Probabilistic Graphical Models
Spring 2013
Overview A graphical model is a probabilistic model, where the
conditional dependencies between the random variables are
specified via a graph. Graphical models provide a flexible
framework for modeling large collections of variables with
complex interactions, as evidenced by their wide domain of
application, including for example machine learning,
computer vision, speech and computational biology. This
course will provide a comprehensive survey of learning and
inference methods in graphical models. 

General information Lecture: Thursday 5:006:50pm
Office hours: Wednesday 45pm and by
appointment. Location:
715 Broadway, 12th floor, Room 1204 Grading: problem sets (65%) + exam (30%)
+ participation (5%). Problem Set
policy Book (required):
Probabilistic Graphical
Models: Principles and Techniques by Daphne Koller
and Nir Friedman, MIT Press (2009). Mailing list: To subscribe to the class list, follow instructions here. 
Schedule
Week  Date  Topic  Readings  Assignments 
1  Jan 31  Introduction, Bayesian networks [Slides] 
Chapters 13, Appendix A How to write a spelling corrector (optional) 

2  Feb 7 
Undirected graphical models [Slides] 
Chapter 4 (except for 4.5 & 4.6) Introduction to Probabilistic Topic Models (optional) 

3 
Feb 14 
Conditional random fields [Slides] 
Sections 4.5 & 4.6 An Introduction to Conditional Random Fields (section 2) Original paper introducing CRFs (optional) 

4 
Feb 21 
Exact inference
[Slides] Variable elimination 
Sections 99.4, 9.6.1, 9.79.8 

5 
Feb 28 
Exact inference (continued)
[Slides] [Notes from blackboard] Treewidth, Belief Propagation 
Chapter 10, Sections 13.113.3 

6 
March 7 
Dual decomposition
[Slides] Linear programming relaxations 
Sections 13.513.9 Introduction to Dual Decomposition for Inference Derivation relating dual decomposition & LP relaxations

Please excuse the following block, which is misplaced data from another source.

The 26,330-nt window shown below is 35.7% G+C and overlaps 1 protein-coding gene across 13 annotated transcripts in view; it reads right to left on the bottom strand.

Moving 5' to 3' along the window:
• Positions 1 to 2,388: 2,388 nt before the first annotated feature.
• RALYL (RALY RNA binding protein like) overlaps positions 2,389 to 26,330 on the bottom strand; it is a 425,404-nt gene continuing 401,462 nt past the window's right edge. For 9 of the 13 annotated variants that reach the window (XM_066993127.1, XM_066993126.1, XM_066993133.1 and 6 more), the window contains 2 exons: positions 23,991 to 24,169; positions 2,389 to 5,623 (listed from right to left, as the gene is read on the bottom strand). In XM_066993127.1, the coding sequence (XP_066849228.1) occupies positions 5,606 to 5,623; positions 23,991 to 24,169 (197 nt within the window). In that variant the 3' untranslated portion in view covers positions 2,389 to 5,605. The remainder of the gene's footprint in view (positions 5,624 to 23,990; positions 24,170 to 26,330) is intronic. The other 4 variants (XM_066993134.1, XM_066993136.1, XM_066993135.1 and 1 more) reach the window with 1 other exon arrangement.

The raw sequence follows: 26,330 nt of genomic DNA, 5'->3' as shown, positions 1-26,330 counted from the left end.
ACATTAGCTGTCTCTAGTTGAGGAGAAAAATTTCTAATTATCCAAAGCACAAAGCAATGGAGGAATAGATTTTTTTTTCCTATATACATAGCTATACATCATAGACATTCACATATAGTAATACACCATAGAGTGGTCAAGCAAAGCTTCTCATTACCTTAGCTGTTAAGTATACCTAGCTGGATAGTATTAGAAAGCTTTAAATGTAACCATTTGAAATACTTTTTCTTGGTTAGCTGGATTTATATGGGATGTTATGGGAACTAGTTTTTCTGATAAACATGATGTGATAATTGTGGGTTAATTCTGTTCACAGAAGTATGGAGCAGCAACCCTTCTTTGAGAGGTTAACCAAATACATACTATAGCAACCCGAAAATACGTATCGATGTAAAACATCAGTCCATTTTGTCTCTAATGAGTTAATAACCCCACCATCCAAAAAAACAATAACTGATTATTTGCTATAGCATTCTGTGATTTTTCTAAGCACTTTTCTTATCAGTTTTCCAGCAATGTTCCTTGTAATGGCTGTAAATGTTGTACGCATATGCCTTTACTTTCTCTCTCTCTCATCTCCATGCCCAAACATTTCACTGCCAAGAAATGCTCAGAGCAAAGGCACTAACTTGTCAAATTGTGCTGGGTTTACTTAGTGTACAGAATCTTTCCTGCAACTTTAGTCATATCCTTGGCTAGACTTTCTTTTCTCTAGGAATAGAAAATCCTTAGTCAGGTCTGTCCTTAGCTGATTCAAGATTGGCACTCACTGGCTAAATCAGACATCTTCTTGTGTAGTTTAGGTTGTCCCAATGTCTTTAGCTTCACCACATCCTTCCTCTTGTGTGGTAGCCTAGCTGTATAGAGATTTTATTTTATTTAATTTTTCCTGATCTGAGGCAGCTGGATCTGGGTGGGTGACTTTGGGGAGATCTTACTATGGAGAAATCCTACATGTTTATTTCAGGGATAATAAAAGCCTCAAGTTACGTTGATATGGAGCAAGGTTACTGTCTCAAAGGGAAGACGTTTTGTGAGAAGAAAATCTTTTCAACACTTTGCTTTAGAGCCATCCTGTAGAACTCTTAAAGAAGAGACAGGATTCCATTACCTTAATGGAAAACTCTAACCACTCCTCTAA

7 
March 14 (no class March 21, Spring break) 
Variational inference
[Slides] 
Chapter 8, Sections 11.111.3.1, Box 11.B,11.C, Sections 11.3.611.3.7.2 

8 
March 28 
Variational inference (continued)
[Slides] Meanfield approximation 
Section 11.511.7 Graphical models, exponential families, and variational inference (optional) 

9 
April 4 
MonteCarlo methods for inference
[Slides] 
Sections 12.112.3, 12.7 

10  April 11 
Learning (Bayesian networks)
[Slides] 
Chapter 16. Sections 17.117.2.3, 17.7, 18.118.3.5 

11  April 18  Learning (Markov networks) [Slides] 
Chapter 20 (except for 20.7) Notes on pseudolikelihood An Introduction to Conditional Random Fields (section 4) Recent paper on approximate maximum entropy learning in MRFs (optional) 

12  Tuesday, April 23 (Special time/location!) 7:10pm in WWH 317 
Learning (structured prediction) [Slides] 
Original paper introducing structured perceptron (optional) CuttingPlane Training of Structural SVMs (optional) BlockCoordinate FrankWolfe Optimization for Structural SVMs (optional) 

13  May 2 
Learning (unobserved data, EM) [Slides 1, Slides 2] 
Sections 19.1, 19.2 The Expectation Maximization Algorithm: A short tutorial Latent Dirichlet Allocation (sections A.3, A.4) 

14  May 9 
Advanced topics in learning 


15 
May 16 
Final exam
(in class) 
Reference materials

PrerequisitesThis is a graduatelevel course. Students must have already taken an introductory course on machine learning, such as:

Problem
Set policy I expect you to try solving each problem set on your own. However, when being stuck on a problem, I encourage you to collaborate with other students in the class, subject to the following rules: